The McCoy Center for Ethics hosted a talk on Tuesday, February 23 by Philip Gourevitch, long-time staff writer for the New Yorker and former editor of the Paris Review, best known for his work about Rwanda.
The title of Gourevitch’s talk – “Shouldn’t Massacring Your Neighbors be Unforgivable?” – reads like a gimmicky, click-bait sort of tagline, but it turns out to be important, first of all because it represents Gourevitch’s attitude as a writer: find stories that are “infinite and full of unanswerable questions,” and approach them with the mindset, “I don’t understand this.”
Gourevitch first went to Rwanda because he did not understand how, especially after the Holocaust, another genocide could have happened – and not only happened, but gone totally unchecked by all those countries whose leaders had spent so much rhetorical energy decrying the Holocaust and vowing that humanity would never again sleep through such a horror. But the confusion that drove Gourevitch’s recent talk was: how can reconciliation happen in the aftermath of a 100-day period during which millions of people are killed, many by their neighbors? How do survivors live again in the same communities as the people who have murdered their family and friends.
Gourevitch spoke much about one strategy the Rwandan state adopted to facilitate reconciliation – the gacaca court system. Gourevitch described gacaca courts to a western audience as local courts in which “People of Integrity,” chosen by the community, sit in a circle with the one harmed and the one who harmed and try to hash out “the beef.” In 2001, about 12,000 of these courts were established to deal with cases of genocide, and they operated until 2012.
In Gourevitch’s view, the “localness” of these courts was their major strength. “They could not,” he said, “have worked meaningfully in any other way.” Instead of driving towards retribution, a conventional pillar of justice, the gacaca courts promoted confession, which, in turn, facilitated forgiveness – for to forgive is, by definition Gourevitch suggests, to respond to another person’s confession by giving up one’s own claim to retribution.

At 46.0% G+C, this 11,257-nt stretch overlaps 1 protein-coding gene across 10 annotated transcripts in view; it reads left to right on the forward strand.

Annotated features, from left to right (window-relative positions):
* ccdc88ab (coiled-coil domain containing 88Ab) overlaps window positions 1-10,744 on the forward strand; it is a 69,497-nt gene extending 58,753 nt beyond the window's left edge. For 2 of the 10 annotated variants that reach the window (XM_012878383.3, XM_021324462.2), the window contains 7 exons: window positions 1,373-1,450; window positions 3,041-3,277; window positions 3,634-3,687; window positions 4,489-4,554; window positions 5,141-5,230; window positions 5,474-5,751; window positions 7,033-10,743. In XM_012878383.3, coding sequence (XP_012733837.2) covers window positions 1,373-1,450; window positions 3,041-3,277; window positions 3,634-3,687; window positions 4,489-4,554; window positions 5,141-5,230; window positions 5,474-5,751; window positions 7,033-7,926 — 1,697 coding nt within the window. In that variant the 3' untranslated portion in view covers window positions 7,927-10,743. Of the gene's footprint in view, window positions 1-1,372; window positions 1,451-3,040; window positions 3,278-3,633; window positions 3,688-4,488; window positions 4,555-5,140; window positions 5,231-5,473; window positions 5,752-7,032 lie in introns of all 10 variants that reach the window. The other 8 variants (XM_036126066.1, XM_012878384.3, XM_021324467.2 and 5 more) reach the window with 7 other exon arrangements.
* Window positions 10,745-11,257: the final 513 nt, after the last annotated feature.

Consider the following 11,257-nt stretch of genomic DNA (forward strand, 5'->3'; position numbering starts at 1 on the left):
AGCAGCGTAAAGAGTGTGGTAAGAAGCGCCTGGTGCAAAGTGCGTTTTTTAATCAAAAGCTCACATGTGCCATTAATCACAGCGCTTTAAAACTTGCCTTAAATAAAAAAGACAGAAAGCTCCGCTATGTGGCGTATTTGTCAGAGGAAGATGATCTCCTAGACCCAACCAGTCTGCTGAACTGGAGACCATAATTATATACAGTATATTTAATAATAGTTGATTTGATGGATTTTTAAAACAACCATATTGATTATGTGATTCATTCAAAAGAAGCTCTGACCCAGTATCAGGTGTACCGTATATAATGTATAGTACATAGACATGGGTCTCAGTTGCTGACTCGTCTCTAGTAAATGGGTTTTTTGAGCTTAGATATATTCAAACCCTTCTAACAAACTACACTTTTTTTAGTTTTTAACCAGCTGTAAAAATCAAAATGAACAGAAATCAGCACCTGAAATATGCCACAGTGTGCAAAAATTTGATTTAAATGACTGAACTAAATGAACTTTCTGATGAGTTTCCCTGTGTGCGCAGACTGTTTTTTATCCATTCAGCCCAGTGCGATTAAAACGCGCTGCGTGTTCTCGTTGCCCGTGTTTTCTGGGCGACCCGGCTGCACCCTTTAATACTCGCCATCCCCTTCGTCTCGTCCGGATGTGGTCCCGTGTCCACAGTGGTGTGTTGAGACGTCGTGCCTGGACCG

But Gourevitch took pains to reduce neither the human nor the moral complexity of the situation in Rwanda. Through a series of stories, Gourevitch showed that, for some survivors, it was healthy to forgive those who had killed their families and friends – it was even healthy for one woman to forgive the man who had cut off her arm. But for other survivors, forgiveness was a torturous proposition - after all, “Shouldn’t massacring your neighbors be unforgivable?”
Quite often, Gourevitch said, “forgiveness” did not take any neat and heartwarming form. Indeed, one of the most provocative (and entertaining) parts of his talk began when he said that, in some communities, the post-genocide atmosphere could best be described by the Rwandan expression, “You hide that you hate me, and I hide that I know.” Into the silence that followed Gourevitch lobbed the idea that such an attitude is not as sinister as it sounds -- and that, what’s more, it might actually be the underlying code of civil society (!). Then, while the audience stirred/frowned/laughed knowingly, Gourevitch took his claim to its dramatic conclusion, acknowledging that “You hide that you hate me, and I hide that I know” is a low standard for civil society, but suggesting, with sincerity and a cynical, self-aware sense of humor, that “a low standard is a very high hope for humanity.”
Gourevitch’s soundbite about “humanity” was a rare, sententious moment in a talk concerned overwhelmingly with the stories of individual men and women. Too often western sources have reduced the story of the Rwandan genocide to an impersonal conflict between two factions with, as Gourevitch mocked, “Dr. Suess-sounding names.” Gourevitch’s talk complicated what others have reduced, showed a constellation of particular human responses where others have generalized about “the Rwandan experience.”
By the end of the talk, it became clear that it was not important to Gourevitch to provide a final answer to the question, “Shouldn’t Massacring your Neighbors be Unforgivable?” What was important was to show how differently different people responded to that question in Rwanda, for in so doing Gourevitch could reverse the process of reduction, take the faceless lump of “Dr. Suess-sounding” sufferers and elaborate them back into real people.
Michael Taylor is a 2015 Stanford grad with a degree in English. Since graduation he's been writing fiction on a farm in Cape Verde.